How to Write about Controversy

History is littered with phenomenal literary works that address controversial subjects during fraught cultural and political times and that become legendary. Whether fictional or not, they are lauded for accurately representing a period in time, for their honesty, and for their significance to humanity. I’m looking at you, Uncle Tom’s Cabin and To Kill a Mockingbird. But what puts a work in the sphere of “literary significance” and not “enraging tripe”?  Let’s explore.


1. The Author Should Have Experience in the Subject Area

Experience lends authenticity to your writing.

Experience lends authenticity to your writing.

Even if writing fiction, an author should always have some kind of experience in the thematic or subject area of his or her writing.  Referring to the previous two classics that dealt with racial tensions on a very real playing field, Harper Lee grew up in Alabama and no doubt bore witness to racial atrocities in her hometown. Likewise, Harriet Beecher Stowe came from a family of activists and was an abolitionist.  Both of these women had unique perspectives and experiences that made their writing reflective, not speculative.


2. The Reason for Social Struggle Should be Integral to the Plot or Theme

Recently, someone in a writing group asked if it would be inappropriate to have a group of non-human creatures captured and enslaved by another race of non-human creatures and then forced to change their religion and their language.  The consensus in the comments was overwhelmingly negative. Obviously, the concept harkened to the American slave trade. I read the comments with interest all the while wondering why. Why is this concept integral to this story? The author needed to provide more context. The question didn’t allow us to understand what the story was about.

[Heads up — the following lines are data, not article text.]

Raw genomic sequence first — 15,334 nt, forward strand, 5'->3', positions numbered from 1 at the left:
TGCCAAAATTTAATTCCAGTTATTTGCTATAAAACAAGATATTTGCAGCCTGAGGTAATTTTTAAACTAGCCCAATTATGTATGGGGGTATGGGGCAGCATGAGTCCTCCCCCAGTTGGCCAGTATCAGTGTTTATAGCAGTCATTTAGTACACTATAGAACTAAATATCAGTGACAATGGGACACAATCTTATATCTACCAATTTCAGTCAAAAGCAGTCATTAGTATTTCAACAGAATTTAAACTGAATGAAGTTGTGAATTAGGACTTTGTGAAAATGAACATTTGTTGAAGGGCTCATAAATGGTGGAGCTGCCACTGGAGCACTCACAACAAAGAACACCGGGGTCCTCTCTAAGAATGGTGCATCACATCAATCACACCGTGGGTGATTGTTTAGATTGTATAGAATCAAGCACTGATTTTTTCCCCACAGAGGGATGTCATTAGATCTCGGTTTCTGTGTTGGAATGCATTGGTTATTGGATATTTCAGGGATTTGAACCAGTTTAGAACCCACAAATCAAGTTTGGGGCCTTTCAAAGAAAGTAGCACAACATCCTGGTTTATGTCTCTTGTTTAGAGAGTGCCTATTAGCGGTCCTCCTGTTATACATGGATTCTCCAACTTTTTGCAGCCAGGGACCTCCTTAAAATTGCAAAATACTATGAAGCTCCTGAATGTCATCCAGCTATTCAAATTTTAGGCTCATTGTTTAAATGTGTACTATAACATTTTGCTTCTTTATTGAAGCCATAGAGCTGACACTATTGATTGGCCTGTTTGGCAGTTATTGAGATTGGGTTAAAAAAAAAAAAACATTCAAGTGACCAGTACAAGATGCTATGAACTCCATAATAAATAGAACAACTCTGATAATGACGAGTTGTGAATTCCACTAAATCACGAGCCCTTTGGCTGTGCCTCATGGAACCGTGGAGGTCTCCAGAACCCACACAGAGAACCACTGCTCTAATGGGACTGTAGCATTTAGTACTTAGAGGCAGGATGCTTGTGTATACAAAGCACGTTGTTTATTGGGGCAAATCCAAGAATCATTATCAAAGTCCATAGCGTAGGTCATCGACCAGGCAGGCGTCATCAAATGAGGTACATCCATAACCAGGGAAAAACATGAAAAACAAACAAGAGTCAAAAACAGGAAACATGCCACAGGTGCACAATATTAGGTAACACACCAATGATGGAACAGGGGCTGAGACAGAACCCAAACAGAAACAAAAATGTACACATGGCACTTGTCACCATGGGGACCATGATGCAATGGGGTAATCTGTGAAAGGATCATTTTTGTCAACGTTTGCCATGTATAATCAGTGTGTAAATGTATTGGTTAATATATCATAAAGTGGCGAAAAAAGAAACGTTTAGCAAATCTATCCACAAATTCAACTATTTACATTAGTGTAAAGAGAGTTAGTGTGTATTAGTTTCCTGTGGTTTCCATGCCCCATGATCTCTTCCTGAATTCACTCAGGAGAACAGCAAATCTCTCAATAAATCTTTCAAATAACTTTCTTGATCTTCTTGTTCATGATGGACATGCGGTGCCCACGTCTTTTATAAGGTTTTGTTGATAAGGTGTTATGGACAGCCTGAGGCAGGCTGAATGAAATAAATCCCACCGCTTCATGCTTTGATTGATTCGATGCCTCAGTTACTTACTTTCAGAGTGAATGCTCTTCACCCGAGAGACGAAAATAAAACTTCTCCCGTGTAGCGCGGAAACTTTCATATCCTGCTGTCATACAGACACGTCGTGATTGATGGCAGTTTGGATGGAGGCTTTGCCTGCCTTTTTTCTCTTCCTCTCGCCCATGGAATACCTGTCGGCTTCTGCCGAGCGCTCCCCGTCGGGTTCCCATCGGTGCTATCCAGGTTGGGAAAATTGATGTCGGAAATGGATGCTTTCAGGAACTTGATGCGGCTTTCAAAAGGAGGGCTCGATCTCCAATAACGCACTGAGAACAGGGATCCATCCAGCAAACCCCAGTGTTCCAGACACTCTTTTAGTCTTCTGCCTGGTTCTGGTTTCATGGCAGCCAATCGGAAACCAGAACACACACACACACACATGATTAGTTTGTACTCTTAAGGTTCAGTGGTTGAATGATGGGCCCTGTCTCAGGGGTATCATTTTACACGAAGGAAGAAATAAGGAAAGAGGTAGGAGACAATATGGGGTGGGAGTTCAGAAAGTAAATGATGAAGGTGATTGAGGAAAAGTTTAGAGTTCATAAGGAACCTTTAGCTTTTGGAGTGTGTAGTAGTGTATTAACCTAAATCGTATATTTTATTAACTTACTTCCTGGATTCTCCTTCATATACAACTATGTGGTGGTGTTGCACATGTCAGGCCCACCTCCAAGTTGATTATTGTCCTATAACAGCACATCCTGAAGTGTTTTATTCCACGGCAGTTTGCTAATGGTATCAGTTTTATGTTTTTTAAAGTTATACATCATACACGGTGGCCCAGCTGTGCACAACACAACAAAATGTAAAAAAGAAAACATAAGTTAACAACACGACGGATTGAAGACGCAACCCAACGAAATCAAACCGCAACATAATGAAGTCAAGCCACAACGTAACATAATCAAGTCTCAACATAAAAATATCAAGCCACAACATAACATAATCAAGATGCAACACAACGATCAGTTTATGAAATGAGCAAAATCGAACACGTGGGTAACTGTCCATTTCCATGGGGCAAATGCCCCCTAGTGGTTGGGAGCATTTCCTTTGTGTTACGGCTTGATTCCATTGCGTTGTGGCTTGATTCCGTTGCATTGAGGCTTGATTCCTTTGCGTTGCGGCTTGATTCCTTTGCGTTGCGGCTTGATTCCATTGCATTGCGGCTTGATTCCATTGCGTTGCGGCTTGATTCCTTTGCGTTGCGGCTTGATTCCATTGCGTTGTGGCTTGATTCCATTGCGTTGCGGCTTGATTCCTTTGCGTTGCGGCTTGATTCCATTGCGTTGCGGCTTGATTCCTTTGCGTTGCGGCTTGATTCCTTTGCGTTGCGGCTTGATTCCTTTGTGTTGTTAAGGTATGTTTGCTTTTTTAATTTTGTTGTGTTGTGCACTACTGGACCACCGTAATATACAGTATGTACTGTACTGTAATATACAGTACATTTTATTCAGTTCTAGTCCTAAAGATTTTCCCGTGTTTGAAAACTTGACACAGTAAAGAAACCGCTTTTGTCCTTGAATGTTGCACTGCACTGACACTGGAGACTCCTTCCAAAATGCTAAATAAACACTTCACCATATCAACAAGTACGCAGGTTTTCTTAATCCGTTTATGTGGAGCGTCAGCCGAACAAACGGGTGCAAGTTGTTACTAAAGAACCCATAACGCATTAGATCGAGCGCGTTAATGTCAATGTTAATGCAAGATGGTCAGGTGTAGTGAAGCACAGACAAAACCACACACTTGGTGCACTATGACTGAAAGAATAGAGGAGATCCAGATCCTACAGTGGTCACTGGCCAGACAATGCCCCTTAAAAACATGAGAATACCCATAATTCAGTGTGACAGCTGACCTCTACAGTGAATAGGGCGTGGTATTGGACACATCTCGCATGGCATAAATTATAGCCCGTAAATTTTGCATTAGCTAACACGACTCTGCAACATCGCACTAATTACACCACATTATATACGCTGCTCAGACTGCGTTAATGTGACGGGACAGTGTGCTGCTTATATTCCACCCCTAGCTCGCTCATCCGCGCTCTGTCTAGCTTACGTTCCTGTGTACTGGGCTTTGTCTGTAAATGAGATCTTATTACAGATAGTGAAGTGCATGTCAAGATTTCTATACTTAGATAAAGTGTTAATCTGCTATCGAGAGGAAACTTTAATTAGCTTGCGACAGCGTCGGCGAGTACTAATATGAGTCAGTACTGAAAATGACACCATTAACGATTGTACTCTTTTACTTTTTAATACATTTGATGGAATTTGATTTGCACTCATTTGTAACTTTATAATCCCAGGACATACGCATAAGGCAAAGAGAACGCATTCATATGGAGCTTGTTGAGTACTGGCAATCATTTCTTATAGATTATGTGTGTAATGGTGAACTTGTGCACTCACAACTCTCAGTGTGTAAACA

J.K. Rowling's  Harry Potter  used different creatures as well as ranks in wizarding society to highlight themes of social inequality.

J.K. Rowling's Harry Potter used different creatures as well as ranks in wizarding society to highlight themes of social inequality.

For example, in Harry Potter, J.K. Rowling has elves cast far below the rest of magical society (along with various other hierarchies with the wizards being at the top).  Now, these are different creatures, not different races; though, we do have societal divides in terms of pure bloods, muggles, muggle-born wizards, etc.  So, we see the impacts of devaluing life based on uncontrollable factors like how one is born on multiple levels in the story; likewise, throughout the book, we see that when constructs like racial superiority are broken down, the outcome is overwhelmingly positive.

I will also note that in comparing the question in the writer’s group and the themes explored in Harry Potter, that the poll in the writer’s group framed the question as would you be upset if a story was “about” this. The implication is that the story would show the enslavement taking place; however, what is the point? In Harry, the enslavement and suppression of the various groups already transpired; we see a society (the wizarding world) and how it has been impacted by the previous status-quo and then we see the faction of wizards intent on bucking that order and in establishing a new, more balanced status quo.

Thematically, this is the same thing that transpires in the novels by Stowe and Lee, which brings me to my next point.


3. Sacrifices Must be Made & Justice Should Prevail in Controversial Stories

When characters who audiences have emotional connections to pass away, the audience's memory of and investment in the cause is greater.

When characters who audiences have emotional connections to pass away, the audience's memory of and investment in the cause is greater.